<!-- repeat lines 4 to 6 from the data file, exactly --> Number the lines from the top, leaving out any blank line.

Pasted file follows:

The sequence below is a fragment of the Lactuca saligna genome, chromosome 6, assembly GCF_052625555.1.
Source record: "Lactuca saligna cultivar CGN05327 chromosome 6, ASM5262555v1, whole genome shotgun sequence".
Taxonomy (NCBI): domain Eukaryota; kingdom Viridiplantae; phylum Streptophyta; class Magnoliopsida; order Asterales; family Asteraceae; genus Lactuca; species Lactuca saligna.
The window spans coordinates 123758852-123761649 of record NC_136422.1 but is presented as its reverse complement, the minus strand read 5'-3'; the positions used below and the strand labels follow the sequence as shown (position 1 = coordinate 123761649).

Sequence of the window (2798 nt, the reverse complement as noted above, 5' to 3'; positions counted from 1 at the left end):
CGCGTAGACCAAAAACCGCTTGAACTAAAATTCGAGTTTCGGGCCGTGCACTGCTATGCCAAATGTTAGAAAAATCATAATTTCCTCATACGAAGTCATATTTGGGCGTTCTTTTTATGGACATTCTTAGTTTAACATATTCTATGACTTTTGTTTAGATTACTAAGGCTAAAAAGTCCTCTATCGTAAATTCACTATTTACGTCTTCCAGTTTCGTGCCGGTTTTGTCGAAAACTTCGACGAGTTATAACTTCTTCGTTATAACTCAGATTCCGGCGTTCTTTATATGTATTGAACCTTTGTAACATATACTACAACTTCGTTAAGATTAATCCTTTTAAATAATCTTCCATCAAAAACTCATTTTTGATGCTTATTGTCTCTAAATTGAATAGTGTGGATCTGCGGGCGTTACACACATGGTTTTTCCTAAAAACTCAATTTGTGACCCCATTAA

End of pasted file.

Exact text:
The window spans coordinates 123758852-123761649 of record NC_136422.1 but is presented as its reverse complement, the minus strand read 5'-3'; the positions used below and the strand labels follow the sequence as shown (position 1 = coordinate 123761649).

Sequence of the window (2798 nt, the reverse complement as noted above, 5' to 3'; positions counted from 1 at the left end):
CGCGTAGACCAAAAACCGCTTGAACTAAAATTCGAGTTTCGGGCCGTGCACTGCTATGCCAAATGTTAGAAAAATCATAATTTCCTCATACGAAGTCATATTTGGGCGTTCTTTTTATGGACATTCTTAGTTTAACATATTCTATGACTTTTGTTTAGATTACTAAGGCTAAAAAGTCCTCTATCGTAAATTCACTATTTACGTCTTCCAGTTTCGTGCCGGTTTTGTCGAAAACTTCGACGAGTTATAACTTCTTCGTTATAACTCAGATTCCGGCGTTCTTTATATGTATTGAACCTTTGTAACATATACTACAACTTCGTTAAGATTAATCCTTTTAAATAATCTTCCATCAAAAACTCATTTTTGATGCTTATTGTCTCTAAATTGAATAGTGTGGATCTGCGGGCGTTACACACATGGTTTTTCCTAAAAACTCAATTTGTGACCCCATTAA